Queer Places:
The Wren’s Nest, 1050 Ralph David Abernathy Blvd, Atlanta, GA 30310
Pontalba Buildings, 500 St Ann St, New Orleans, LA 70116
Cox College, 3667 Main St, College Park, GA 30337
Académie Colarossi, 10 Rue de la Grande Chaumière, 75006 Paris
70 Rue Notre Dame des Champs, 75006 Paris
Bryant Park Studios, 80 W 40th St, New York, NY 10018
552 Cobb St, Athens, GA 30606
98 Chestnut St, Boston, MA 02108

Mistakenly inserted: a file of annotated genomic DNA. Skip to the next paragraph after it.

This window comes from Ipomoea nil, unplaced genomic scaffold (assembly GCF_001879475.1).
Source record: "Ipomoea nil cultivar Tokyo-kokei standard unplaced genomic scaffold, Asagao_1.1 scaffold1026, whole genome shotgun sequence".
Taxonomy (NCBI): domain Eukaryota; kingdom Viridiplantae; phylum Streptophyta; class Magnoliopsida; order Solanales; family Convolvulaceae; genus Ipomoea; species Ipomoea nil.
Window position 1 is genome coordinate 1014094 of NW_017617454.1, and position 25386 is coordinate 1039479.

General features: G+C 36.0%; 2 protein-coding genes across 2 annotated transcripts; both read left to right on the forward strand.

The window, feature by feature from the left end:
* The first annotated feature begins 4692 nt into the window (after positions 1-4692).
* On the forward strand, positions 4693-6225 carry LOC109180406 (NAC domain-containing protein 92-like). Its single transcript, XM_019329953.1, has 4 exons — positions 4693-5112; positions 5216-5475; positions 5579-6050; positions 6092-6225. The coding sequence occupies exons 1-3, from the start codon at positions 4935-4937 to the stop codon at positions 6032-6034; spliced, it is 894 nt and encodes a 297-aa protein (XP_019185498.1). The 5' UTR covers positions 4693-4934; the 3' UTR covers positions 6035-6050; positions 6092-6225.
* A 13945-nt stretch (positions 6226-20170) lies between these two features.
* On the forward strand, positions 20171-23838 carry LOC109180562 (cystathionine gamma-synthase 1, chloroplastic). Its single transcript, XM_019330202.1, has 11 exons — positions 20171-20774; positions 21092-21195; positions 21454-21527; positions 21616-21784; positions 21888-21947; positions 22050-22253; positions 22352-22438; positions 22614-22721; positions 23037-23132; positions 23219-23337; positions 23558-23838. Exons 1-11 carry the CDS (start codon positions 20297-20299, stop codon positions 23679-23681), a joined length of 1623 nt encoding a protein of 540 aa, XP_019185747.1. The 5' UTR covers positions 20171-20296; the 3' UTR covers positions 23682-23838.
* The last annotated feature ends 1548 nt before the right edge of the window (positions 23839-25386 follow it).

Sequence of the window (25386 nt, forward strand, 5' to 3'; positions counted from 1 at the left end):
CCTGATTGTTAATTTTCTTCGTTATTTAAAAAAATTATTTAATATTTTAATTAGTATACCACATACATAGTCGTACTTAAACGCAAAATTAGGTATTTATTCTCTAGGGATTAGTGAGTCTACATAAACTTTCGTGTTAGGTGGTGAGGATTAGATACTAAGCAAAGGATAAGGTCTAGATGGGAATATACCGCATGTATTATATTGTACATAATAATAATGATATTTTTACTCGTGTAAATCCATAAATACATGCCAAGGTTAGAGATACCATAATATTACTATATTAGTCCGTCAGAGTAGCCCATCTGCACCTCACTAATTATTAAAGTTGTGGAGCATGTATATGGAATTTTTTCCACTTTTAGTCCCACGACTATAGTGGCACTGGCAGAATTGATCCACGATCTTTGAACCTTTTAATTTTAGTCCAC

High Rock Hotel, 9 Main St, Ogunquit, ME 03907
Oconee Hill Cemetery Athens, Clarke County, Georgia, USA

https://upload.wikimedia.org/wikipedia/commons/8/8d/Lucy_May_Stanton%2C_Self-portrait%2C_1912%2C_National_Portrait_Gallery.jpgLucy May Stanton (May 22, 1875 – March 19, 1931) was an American painter. She made landscapes, still lifes, and portraits, but Stanton is best known for the portrait miniatures she painted. Her works are in the National Portrait Gallery in Washington, D.C., Metropolitan Museum of Art in New York, the Museum of Fine Arts in Boston, and the Philadelphia Museum of Art, where Self-Portrait in the Garden (1928) and Miss Jule (1926) are part of the museum's permanent collection.[1]